was awarded by Emory Uni
versity in 1937.
Before coming to the UNC School
of Medicine in 1951, he had taught
tt Vanderbilt University, South-
western Medical College and the
University of Minnesota. He served
in the army during World AVar II.
the body as Sonny llalliord placed
Deiore n a diii caning ior me rc- j
moval of Shankle's red tic, which .
liallford maintained clashed abom-1
inably with Shankle's plaid shirt
and blue hat. Shankle, by pointing
out that the tie was a prized, pos
session of Student Body President
Young, and that Hallford's motion
was a manifestation of creeping
conformity, managed to hold on to
his neckpiece by a decisive vote.
Legislators nominated for the of
fice of legislature clerk were Kit
ty Corr, Paul Leroy Whitfield, Lib-
, by Strong. Julie Ann Crater, and
Jennie Margaret Meador. Miss
Stron was Qualified when it
was Poinled out to Bil1 Reading,
' aclin President of campaigning
Smny- Evans that she was not a
member of the legislature. Miss
Meador. sp. nominee for senior
class secretary, was the eventual
winner of the office.
Made For Show
A rcccrd number of advance
reservations already have been
made to attend "Easter, the Awak
ening" at the Morehead Plane
tarium here between now and
April 29, Manager A. F. Jenzano
As of Tuesday when the eighth
annual presentation of the story
of Easter and the Resurrection
opened at the Planetarium, more
than 8,000 reservations were on
j file. Every mail brings others.
Jenzano would not hazard a pre
' T . , 1 .
but the figures indicate at the,
present that it might. I
1 wish to see the spectacle to plan j
to do so early in the program,!
either with cr without reserva-
I "They are not absolutely nec-
, essary for the night and weekend
public performances," Jenzano, day.
said, "although persons with res- The informants, who are authori
ervations are given preferred seats tative but will-not permit use of
in the spacious chamber. Reserva- their namej, said Russia's far
tions are necessary, however, for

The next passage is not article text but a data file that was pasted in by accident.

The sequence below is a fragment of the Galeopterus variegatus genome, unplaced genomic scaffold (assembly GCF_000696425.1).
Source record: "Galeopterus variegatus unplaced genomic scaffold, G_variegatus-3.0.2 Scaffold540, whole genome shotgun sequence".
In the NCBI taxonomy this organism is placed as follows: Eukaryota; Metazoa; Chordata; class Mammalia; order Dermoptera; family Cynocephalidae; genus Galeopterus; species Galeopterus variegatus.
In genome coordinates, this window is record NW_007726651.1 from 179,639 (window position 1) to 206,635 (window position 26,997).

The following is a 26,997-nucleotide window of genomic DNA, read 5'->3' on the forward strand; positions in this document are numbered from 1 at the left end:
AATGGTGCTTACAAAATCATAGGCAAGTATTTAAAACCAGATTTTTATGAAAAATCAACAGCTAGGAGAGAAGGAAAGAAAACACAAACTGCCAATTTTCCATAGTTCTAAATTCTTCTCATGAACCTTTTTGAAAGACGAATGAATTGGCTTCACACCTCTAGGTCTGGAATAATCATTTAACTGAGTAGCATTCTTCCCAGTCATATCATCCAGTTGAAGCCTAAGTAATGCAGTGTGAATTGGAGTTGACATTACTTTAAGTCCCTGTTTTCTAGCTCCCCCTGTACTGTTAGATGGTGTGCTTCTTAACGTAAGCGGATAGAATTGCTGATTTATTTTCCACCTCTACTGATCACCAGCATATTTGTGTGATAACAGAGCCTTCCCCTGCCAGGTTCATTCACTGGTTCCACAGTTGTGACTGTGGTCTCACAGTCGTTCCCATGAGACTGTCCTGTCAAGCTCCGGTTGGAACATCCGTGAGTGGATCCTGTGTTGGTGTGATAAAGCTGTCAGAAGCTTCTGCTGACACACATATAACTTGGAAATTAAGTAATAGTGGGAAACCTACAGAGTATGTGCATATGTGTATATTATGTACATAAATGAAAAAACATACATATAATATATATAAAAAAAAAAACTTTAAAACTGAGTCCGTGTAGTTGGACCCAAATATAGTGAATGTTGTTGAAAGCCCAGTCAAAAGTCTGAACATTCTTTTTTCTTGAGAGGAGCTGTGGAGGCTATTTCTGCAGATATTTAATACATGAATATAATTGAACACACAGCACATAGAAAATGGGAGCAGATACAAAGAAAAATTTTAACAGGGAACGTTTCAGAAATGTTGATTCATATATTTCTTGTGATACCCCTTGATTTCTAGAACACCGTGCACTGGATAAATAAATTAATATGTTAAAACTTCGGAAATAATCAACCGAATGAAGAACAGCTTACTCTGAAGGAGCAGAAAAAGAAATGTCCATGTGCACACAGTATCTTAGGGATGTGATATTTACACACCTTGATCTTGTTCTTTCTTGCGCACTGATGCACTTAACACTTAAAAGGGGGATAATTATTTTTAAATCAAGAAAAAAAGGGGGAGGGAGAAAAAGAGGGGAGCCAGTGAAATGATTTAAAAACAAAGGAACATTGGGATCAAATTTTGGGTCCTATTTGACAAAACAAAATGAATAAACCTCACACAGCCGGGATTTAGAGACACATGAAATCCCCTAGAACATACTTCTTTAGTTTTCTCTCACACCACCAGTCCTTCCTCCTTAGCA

the daily school matinees. Adults backed by heavy industrial devel
may attend them if they wish, but opment, railroads reaching almost
they are not admitted until all the ' to the frontier, modern air forces
children have been seated." and naval forces.
, " N Mollet Wins Vote
PARIS (AP) Premier Guy
Mollet won a 221-188 vote of con
fidence early today in the Nation
The 33-vote majority was higher
than the government had expected.
Mollet pleaded before the vote
that deputies cast ballots and not ',
'.(abstain on the policies of his 14-
month government, which has
set a record for longevity in post
The record was made while
Mollet was in Washington last!
month conferring with President
Eisenhower and Secretary Dulles. ;
The confidence vote, 33rd in the ;
government's term of office, was '.
the first since his return from j
It followed a two-wc?k debate on j
the government's general policies, ;
including its dealings in rebelli
ous Algeria. !
PORT SAID, Egypt (AP)
The Suez Canal will be opened
tomorrow to ships up to 11.000
tns, a spokesman for the Egypt
ian Canal Authority announced to
night. lie said this meant that vessels
of 28V feet draught and maxi
mum width of 65 feet would be
allowed to enter either end of
the canal after 5 a.m., local time.
WASHINGTON ( AP ) The
United States counseled Ameri
can ships today to steer clear of
the Suez Canal.
This advice. . given by the State
Department to a shipowners com
mittee ha&UheapparanceJ of -at
tempted pressure on Egypt s
prcsidenl -Gamal Abdel Nasser
It came as the United States and
other western users of the canal
girded for long range negotiations
with Nasser on. its future opera
tion. . JERUSALEM, Israeli Sector
(AP) Israel tonight claimed
Egyptian Military Police have
moved into the Gaza Strip. It said
this was "in strictest contrast to
assurances given before the Js
A government official said the
claim was based on reliable in
formation reaching Israel.
Famous Men Die
DUBLIN, Ireland (AP) Jack
Butler Yeats, the Irish painter,
diod today in a Dublin nursing